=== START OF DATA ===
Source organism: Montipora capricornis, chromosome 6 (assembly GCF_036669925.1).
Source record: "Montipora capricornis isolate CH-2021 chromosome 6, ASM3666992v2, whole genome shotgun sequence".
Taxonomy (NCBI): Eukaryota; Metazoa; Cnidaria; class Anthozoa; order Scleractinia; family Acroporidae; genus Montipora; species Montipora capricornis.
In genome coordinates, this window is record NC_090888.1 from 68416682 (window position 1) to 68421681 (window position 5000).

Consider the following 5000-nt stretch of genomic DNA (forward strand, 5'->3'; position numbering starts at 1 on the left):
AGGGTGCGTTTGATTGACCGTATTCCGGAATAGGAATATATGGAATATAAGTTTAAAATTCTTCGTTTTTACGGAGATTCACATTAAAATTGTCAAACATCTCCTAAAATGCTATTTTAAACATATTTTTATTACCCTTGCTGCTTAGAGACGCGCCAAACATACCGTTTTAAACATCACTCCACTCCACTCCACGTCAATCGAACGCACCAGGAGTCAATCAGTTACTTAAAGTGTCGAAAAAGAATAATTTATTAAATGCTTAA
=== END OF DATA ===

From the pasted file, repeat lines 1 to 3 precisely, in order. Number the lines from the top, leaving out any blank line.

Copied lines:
Source organism: Montipora capricornis, chromosome 6 (assembly GCF_036669925.1).
Source record: "Montipora capricornis isolate CH-2021 chromosome 6, ASM3666992v2, whole genome shotgun sequence".
Taxonomy (NCBI): Eukaryota; Metazoa; Cnidaria; class Anthozoa; order Scleractinia; family Acroporidae; genus Montipora; species Montipora capricornis.